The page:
Food

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Art Food

Wooden Apple Sculptures by Yosuke Amemiya Melt Into Succulent Puddles

February 18, 2022

Grace Ebert

All images ©Yosuke Amemiya, shared with permission

An apple oozing into a flat puddle or a round bulge is likely a sign of softening and rot, although the fruits carved by Yosuke Amemiya retain their supple, juicy freshness despite their melting appearance. The artist, who moved to Yamanashi, Japan, from Berlin a month ago, shapes succulent pieces and paints their likeness with reds, yellows, and speckles of brown discoloration. He’s amassed dozens of the intriguing fruits since he began creating the pieces in 2004—originally he used FRP and plastic before switching to wood—and likens the process to “trying to create human universality through the apple.” The sculptures are a small portion of Amemiya’s practice, which you can delve into on his site. (via Escape Kit)

 

Photo by Jiuk Kim

 

 

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Craft Design Food

Tools, Snacks, and Other Household Goods Become Clever Wearables by Nicole McLaughlin

February 2, 2022

Grace Ebert

All images © Nicole McLaughlin, shared with permission

Peek into Nicole McLaughlin’s closet—or scroll through her Instagram—and you’ll find (literally) toasty winter hats, plush, pocketed work boots, and sandals that double as snacks. The New York-based designer is known for her playful edible apparel and brand-based conversions that turn household objects, logos, and individual servings of food into amusing and functional goods. Her latest creations include toothpaste tube slip-ons, LEGO shorts, and a vest designed with scent in mind. (via This Isn’t Happiness)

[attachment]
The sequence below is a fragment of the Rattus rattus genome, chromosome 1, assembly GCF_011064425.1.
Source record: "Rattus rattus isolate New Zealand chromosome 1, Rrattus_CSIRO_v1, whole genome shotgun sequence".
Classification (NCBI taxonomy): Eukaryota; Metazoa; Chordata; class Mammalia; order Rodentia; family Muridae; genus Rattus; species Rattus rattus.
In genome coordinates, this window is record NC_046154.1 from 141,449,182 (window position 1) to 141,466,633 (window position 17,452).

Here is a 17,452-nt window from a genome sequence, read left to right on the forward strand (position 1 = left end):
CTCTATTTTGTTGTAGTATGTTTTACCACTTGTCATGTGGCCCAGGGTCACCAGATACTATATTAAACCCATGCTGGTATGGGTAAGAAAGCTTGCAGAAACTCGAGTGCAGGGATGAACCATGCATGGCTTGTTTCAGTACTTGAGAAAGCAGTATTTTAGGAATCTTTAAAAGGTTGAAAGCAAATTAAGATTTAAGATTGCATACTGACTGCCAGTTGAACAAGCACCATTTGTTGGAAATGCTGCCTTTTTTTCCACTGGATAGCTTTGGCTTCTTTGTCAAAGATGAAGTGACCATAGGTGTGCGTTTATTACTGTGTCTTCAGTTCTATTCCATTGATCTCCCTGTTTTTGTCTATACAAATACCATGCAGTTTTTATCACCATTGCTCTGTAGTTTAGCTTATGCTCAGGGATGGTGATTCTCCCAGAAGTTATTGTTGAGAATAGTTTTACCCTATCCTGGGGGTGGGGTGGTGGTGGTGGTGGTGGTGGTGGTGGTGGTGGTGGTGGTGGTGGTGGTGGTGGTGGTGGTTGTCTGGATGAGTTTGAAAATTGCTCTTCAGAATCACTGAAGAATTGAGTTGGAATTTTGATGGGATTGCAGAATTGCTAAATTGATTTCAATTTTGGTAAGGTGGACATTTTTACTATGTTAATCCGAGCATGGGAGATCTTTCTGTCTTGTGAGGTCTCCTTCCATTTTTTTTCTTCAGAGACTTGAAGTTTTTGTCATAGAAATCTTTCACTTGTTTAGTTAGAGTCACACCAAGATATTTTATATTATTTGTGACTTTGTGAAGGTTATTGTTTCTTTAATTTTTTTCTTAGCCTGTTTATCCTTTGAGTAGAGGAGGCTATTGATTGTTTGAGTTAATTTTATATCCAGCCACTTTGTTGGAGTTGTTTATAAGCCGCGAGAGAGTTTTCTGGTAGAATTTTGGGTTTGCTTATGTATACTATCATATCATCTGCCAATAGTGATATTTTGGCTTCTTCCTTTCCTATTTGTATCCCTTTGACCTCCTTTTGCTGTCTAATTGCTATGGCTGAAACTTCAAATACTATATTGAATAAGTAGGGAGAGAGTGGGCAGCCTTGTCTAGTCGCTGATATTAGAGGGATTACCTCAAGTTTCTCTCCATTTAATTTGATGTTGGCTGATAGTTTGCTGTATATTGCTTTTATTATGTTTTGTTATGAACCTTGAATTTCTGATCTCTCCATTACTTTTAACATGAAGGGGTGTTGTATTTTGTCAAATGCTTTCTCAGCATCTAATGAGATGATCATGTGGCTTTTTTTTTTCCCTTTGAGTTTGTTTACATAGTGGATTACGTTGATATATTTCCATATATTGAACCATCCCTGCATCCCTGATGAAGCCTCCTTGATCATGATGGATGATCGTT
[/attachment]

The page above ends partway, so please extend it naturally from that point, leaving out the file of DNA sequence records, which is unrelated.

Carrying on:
Design Food

Have Your Bread and Read By It Too: PAMPSHADE Turns Leftover Loaves into Offbeat Lamps

January 19, 2022

Grace Ebert

All images © PAMPSHADE

Yukiko Morita works against the grain with her collection of bread-based home goods. The baker-turned-designer launched PAMPSHADE back in 2016 after nearly a decade of experimenting with the doughy material, and today, the brand creates a variety of quirky, functional objects, including croissant nightlights, baguette chandeliers, and naan timepieces that appear to be the leavened counterpart to Salvador Dalí’s melting clocks.

Each design utilizes leftover pastries and loaves sourced from nearby retailers that are then treated with antiseptic and a mildew-deterrent and hollowed out to fit an LED light. “By purchasing the unsold bread, the bakeries are happy, and it leads to a sustainable creative activity,” she tells Creative Boom. “Within the scope of normal use, (the lamps) can be used semi-permanently. However, be careful not to break them!”

Head to the PAMPSHADE site to pick up a crusty ciabatta or slice of toast, and follow the latest upcycled designs on Instagram.

 

 

 



Food

Stripes, Checkered Motifs, and Other Geometric Designs Turn Pasta into Colorfully Patterned Cuisine

January 12, 2022

Grace Ebert